Practical Advice for Handling Last-Minute Assignments

John H. Thompson

“I need that motion on my desk tomorrow morning by 8!” You think: how am I going to get that done? I had plans tonight, it is 3:00 p.m., and I’m still working on research due today!

Sometimes you have to stay late. Your duties to client and firm may require you to complete the work and forego your evening out, but remember that some personal commitments are more important than work: you don’t have to miss the birth of your child or a special anniversary dinner. Use your judgment about when you can or cannot take on a last-minute assignment.

Maybe you can get it all done. Learn everything you can about the cases you are handling so you will know upcoming court, regulatory, and client deadlines. If you know a motion for summary judgment may be appropriate in your case, and you already prepared a research memo on the legal basis, writing that motion will take less time than you think.

Find someone to chat with about case strategy and your ideas. Don’t hesitate to ask those who have been in your shoes for advice about both substantive questions and about existing resources. If your assignment is about a file you’ve never seen before, your contact may be able to help you with some research or a prior motion on the same topic.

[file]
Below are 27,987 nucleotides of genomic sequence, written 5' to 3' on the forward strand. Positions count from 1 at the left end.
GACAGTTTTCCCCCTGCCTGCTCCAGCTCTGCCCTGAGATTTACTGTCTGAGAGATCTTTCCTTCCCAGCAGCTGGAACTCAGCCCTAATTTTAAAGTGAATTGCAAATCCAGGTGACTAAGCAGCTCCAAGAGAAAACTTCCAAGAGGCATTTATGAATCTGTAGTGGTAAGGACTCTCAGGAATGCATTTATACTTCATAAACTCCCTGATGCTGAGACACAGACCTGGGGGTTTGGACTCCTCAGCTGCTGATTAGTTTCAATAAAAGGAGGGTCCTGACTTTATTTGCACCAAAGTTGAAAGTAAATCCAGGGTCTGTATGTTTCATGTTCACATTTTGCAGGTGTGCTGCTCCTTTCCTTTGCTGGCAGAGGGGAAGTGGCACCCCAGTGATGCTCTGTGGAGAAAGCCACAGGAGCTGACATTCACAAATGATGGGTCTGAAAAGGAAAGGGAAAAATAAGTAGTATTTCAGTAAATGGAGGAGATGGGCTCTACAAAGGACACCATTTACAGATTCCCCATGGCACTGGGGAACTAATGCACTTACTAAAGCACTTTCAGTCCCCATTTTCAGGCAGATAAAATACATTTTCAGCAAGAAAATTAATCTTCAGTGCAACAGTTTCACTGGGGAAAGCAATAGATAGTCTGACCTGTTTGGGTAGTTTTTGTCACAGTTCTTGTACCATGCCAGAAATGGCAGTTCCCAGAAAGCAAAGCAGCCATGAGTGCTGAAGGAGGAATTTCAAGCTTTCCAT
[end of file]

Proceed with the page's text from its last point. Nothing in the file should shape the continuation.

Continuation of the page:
Get into the habit of having a regular conversation about your assignments and their priority with your supervisor. Keep a list of the tasks you are given, when they are due, and who assigned them. Make sure your manager understands how hard you work each day, what you do, and for whom you do those things.

Can you get an extension? Prioritize work based on the flexibility and consequences of not meeting the relevant deadline. Make sure the postponement will have a minimal effect on your client and prevent a similar dilemma in a few weeks.

When possible, keep the deadlines. If something you are currently working on is subject to an immoveable court-imposed or regulatory deadline, and you cannot get both your current project and the last-minute project done, you may need to talk to a supervisor about how you and your organization will handle the work. With effective, consistent communication, such a task might be withdrawn before you have to refuse it.

Last-minute assignments are a challenging aspect of being a new lawyer, but don’t panic. Using your office community, a little planning, and organization, more often than not you can accomplish everything that you need to get done without giving up your personal commitments.

John H. Thompson

John H. Thompson is the associate vice-president in charge of the Central Plains Region for Nationwide Insurance Trial Division.